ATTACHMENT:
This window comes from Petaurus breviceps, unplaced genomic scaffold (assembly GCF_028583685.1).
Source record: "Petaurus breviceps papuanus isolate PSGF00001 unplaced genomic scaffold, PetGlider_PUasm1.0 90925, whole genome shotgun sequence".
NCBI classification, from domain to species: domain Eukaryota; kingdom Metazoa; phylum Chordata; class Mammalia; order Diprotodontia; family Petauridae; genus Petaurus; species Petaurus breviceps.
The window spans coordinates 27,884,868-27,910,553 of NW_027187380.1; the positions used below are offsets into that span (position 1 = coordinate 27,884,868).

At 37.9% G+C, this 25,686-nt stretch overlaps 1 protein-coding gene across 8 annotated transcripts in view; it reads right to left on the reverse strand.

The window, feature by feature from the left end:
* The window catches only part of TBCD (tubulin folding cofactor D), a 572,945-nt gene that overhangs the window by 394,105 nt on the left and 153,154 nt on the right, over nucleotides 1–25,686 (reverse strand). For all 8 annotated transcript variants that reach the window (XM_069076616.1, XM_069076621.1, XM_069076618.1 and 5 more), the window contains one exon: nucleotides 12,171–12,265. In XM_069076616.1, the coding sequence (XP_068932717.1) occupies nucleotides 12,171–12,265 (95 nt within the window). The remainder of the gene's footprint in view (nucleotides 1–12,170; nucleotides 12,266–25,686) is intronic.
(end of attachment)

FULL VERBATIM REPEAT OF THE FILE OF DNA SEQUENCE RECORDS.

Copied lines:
This window comes from Petaurus breviceps, unplaced genomic scaffold (assembly GCF_028583685.1).
Source record: "Petaurus breviceps papuanus isolate PSGF00001 unplaced genomic scaffold, PetGlider_PUasm1.0 90925, whole genome shotgun sequence".
NCBI classification, from domain to species: domain Eukaryota; kingdom Metazoa; phylum Chordata; class Mammalia; order Diprotodontia; family Petauridae; genus Petaurus; species Petaurus breviceps.
The window spans coordinates 27,884,868-27,910,553 of NW_027187380.1; the positions used below are offsets into that span (position 1 = coordinate 27,884,868).

At 37.9% G+C, this 25,686-nt stretch overlaps 1 protein-coding gene across 8 annotated transcripts in view; it reads right to left on the reverse strand.

The window, feature by feature from the left end:
* The window catches only part of TBCD (tubulin folding cofactor D), a 572,945-nt gene that overhangs the window by 394,105 nt on the left and 153,154 nt on the right, over nucleotides 1–25,686 (reverse strand). For all 8 annotated transcript variants that reach the window (XM_069076616.1, XM_069076621.1, XM_069076618.1 and 5 more), the window contains one exon: nucleotides 12,171–12,265. In XM_069076616.1, the coding sequence (XP_068932717.1) occupies nucleotides 12,171–12,265 (95 nt within the window). The remainder of the gene's footprint in view (nucleotides 1–12,170; nucleotides 12,266–25,686) is intronic.